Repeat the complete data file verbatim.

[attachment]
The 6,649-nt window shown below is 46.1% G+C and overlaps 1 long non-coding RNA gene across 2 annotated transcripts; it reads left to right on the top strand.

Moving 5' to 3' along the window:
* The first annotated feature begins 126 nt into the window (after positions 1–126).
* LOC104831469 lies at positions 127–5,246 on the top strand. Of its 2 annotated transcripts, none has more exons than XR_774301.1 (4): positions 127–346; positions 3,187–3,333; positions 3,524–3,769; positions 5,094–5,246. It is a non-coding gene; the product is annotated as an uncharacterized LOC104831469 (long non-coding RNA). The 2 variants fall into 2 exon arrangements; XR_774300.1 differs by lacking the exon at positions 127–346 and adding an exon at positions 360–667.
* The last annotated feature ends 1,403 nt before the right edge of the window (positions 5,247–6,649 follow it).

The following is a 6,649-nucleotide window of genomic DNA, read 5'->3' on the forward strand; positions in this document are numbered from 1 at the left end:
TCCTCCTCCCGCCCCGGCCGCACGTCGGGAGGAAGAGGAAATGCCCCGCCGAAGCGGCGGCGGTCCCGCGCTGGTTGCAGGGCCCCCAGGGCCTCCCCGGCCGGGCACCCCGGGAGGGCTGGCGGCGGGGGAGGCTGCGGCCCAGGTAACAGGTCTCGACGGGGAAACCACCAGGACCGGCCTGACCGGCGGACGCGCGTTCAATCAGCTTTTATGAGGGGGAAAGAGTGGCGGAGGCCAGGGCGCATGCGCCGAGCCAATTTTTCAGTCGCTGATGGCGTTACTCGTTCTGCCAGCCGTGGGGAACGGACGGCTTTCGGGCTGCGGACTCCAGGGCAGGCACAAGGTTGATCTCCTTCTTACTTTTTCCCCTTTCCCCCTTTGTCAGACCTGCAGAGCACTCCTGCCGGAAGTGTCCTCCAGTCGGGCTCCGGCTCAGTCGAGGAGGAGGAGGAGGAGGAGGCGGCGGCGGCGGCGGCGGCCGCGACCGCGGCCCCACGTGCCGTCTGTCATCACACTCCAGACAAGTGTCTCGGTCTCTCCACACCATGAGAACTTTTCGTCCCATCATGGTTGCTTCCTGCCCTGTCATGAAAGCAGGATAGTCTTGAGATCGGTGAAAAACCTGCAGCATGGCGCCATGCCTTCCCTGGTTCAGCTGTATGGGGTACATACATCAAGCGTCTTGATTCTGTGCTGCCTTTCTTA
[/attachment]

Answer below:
The 6,649-nt window shown below is 46.1% G+C and overlaps 1 long non-coding RNA gene across 2 annotated transcripts; it reads left to right on the top strand.

Moving 5' to 3' along the window:
* The first annotated feature begins 126 nt into the window (after positions 1–126).
* LOC104831469 lies at positions 127–5,246 on the top strand. Of its 2 annotated transcripts, none has more exons than XR_774301.1 (4): positions 127–346; positions 3,187–3,333; positions 3,524–3,769; positions 5,094–5,246. It is a non-coding gene; the product is annotated as an uncharacterized LOC104831469 (long non-coding RNA). The 2 variants fall into 2 exon arrangements; XR_774300.1 differs by lacking the exon at positions 127–346 and adding an exon at positions 360–667.
* The last annotated feature ends 1,403 nt before the right edge of the window (positions 5,247–6,649 follow it).

The following is a 6,649-nucleotide window of genomic DNA, read 5'->3' on the forward strand; positions in this document are numbered from 1 at the left end:
TCCTCCTCCCGCCCCGGCCGCACGTCGGGAGGAAGAGGAAATGCCCCGCCGAAGCGGCGGCGGTCCCGCGCTGGTTGCAGGGCCCCCAGGGCCTCCCCGGCCGGGCACCCCGGGAGGGCTGGCGGCGGGGGAGGCTGCGGCCCAGGTAACAGGTCTCGACGGGGAAACCACCAGGACCGGCCTGACCGGCGGACGCGCGTTCAATCAGCTTTTATGAGGGGGAAAGAGTGGCGGAGGCCAGGGCGCATGCGCCGAGCCAATTTTTCAGTCGCTGATGGCGTTACTCGTTCTGCCAGCCGTGGGGAACGGACGGCTTTCGGGCTGCGGACTCCAGGGCAGGCACAAGGTTGATCTCCTTCTTACTTTTTCCCCTTTCCCCCTTTGTCAGACCTGCAGAGCACTCCTGCCGGAAGTGTCCTCCAGTCGGGCTCCGGCTCAGTCGAGGAGGAGGAGGAGGAGGAGGCGGCGGCGGCGGCGGCGGCCGCGACCGCGGCCCCACGTGCCGTCTGTCATCACACTCCAGACAAGTGTCTCGGTCTCTCCACACCATGAGAACTTTTCGTCCCATCATGGTTGCTTCCTGCCCTGTCATGAAAGCAGGATAGTCTTGAGATCGGTGAAAAACCTGCAGCATGGCGCCATGCCTTCCCTGGTTCAGCTGTATGGGGTACATACATCAAGCGTCTTGATTCTGTGCTGCCTTTCTTA